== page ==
One evening years ago, at a dinner party at a bistro in the French wine region of Cornas, in the country's northern Rhône Valley, just northwest of Valence, I made a serious faux pas. One of the guests was Auguste Clape, whose wines, mostly bearing the Cornas appellation contrôlée, were reliably superb, and on being introduced to him, I said — thinking of the far more famous and highly praised wines of Hermitage and Côte Rôtie, farther north — "It's remarkable what you're able to do with syrah in a lesser wine area like this." He looked at me as if I'd said that I was surprised to find good cooking in a country like France. "What do you mean 'like this'?" he demanded. "Er, ah, um," I cleverly replied, before slipping away to refill my glass with some of his lesser-area finest.
As I quickly realized, the wines of Cornas, from Clape and other top winemakers — they are exclusively red, and made only from syrah grapes — can be exquisite, with a kind of power and authority seldom matched by their perhaps more elegant northern neighbors. In my defense, however, it must be said that Cornas was a lesser area for much of its history. Though it has ancient vinicological roots — its wines are first mentioned as early as the ninth century — it was devastated by Phylloxera (the vine pest that destroyed many European vineyards in the latter ninetheenth century) and buffeted by the economic downturn of the 1930s, and plantings shrunk. The region was awarded appellation contrôlée status in 1938, but local producers mostly sold off their grapes (or wine) for use in regional blends until the second half of the last century. Then, after they started bottling it as Cornas and the wine began to gain a reputation on its own, many vine-growers took the easy route, planting grapes in the flatlands, where they were easier to farm and had higher yields, rather than on the more difficult slopes that offered better quality.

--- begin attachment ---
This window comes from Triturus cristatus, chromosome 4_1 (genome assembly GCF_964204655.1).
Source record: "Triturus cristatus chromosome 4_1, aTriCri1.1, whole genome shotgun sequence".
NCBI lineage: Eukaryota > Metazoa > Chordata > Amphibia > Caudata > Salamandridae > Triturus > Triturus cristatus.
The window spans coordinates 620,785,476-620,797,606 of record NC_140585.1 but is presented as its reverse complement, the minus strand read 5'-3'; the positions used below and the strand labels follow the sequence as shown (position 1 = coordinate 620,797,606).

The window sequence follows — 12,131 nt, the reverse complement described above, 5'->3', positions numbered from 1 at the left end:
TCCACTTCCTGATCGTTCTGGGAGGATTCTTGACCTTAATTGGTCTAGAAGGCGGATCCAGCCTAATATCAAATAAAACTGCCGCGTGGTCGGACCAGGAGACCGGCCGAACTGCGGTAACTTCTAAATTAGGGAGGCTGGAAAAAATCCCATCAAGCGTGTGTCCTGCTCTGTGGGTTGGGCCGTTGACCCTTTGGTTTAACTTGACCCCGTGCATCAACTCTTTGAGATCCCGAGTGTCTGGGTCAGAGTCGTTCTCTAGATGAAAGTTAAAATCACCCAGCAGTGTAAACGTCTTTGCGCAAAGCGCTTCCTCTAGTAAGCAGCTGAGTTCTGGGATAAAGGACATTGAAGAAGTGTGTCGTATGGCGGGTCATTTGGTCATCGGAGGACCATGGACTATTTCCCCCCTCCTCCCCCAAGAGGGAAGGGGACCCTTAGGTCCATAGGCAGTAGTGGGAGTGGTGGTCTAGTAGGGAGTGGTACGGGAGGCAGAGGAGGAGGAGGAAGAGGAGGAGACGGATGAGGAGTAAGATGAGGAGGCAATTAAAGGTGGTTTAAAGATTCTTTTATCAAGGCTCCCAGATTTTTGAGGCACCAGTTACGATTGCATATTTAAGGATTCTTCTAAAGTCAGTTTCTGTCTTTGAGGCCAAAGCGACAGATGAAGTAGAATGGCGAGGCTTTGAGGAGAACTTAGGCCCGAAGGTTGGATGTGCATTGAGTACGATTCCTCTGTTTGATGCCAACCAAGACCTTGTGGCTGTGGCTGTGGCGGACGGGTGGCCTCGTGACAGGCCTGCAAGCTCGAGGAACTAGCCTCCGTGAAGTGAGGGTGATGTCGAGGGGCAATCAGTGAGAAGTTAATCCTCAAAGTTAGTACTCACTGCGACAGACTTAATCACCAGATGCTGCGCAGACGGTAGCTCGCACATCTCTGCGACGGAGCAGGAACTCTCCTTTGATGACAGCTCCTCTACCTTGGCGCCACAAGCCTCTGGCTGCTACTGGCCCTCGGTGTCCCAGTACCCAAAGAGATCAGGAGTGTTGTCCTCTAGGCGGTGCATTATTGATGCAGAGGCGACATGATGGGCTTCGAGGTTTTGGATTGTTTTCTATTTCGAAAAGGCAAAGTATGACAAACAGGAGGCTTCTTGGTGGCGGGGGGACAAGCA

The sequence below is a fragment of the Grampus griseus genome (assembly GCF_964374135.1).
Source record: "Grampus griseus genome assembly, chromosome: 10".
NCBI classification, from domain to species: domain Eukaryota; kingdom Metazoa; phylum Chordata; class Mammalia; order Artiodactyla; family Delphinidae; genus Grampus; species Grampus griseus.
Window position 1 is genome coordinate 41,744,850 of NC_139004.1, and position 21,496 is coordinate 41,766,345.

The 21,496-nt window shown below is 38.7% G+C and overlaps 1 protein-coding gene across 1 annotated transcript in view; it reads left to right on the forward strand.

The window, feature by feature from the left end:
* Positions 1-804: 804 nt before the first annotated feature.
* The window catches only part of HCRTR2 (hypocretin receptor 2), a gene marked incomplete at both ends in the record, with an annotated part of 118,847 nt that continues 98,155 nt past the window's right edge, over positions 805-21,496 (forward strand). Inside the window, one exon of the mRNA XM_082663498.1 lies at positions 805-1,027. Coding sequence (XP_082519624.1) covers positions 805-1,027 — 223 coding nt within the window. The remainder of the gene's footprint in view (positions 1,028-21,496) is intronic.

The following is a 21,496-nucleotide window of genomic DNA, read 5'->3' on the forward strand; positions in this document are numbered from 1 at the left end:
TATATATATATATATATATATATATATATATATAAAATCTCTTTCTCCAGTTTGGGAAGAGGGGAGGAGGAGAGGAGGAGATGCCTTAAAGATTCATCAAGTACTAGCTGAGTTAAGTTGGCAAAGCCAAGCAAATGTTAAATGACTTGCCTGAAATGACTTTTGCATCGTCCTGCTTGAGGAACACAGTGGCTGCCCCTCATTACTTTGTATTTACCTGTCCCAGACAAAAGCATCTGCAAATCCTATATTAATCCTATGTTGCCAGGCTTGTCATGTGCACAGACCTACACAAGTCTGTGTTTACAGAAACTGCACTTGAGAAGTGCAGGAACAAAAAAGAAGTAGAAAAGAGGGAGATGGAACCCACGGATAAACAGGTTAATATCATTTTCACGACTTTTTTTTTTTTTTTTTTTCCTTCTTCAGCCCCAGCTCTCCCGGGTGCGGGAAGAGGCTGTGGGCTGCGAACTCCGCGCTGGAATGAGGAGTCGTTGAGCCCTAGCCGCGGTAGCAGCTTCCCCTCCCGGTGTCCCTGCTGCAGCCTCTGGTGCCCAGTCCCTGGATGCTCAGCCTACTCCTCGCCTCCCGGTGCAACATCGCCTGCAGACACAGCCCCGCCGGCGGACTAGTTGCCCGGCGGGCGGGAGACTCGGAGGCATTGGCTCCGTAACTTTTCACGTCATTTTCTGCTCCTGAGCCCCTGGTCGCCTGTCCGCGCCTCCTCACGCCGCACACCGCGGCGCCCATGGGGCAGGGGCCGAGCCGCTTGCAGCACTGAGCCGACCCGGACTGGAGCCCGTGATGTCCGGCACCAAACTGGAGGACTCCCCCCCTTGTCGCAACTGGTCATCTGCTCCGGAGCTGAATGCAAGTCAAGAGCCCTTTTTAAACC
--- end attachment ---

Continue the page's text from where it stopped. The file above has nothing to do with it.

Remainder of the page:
Auguste Clape was a stubborn exception; so was Noël Verset, born in Cornas in 1919 and a worker in his family's vineyards from the age of 12 until about ten years ago. Along with a third producer, René Balthazar, Verset and Clape cultivated the best hillside sites and endeavored to make big, long-lived wines in a style that was more timeless than trency. Even so, it took decades for Cornas to earn the kind of reputation it has today. Verset himself didn't begin bottling his wines in commercial quantities until the 1980s — and it wasn't until after the influential California wine merchant and importer Kermit Lynch discovered his wines that his reputation, and that of the region in general, began to grow in the United States. (Lynch also discovered Clape for Americans, and continues to bring in his wines.) Click here for an appreciation of Verset by Lynch's national sales director, Bruce Neyers.
Verset retired after the 2000 vintage, selling off his vineyards to Clape, a younger top-quality producer named Thierry Allemand, and several others — and continuing to make wine for himself and his family for another half-dozen years. In recent years, he had been inactive, and he died on September 11 in a hospital in Guilherand-Granges, not far from Cornas.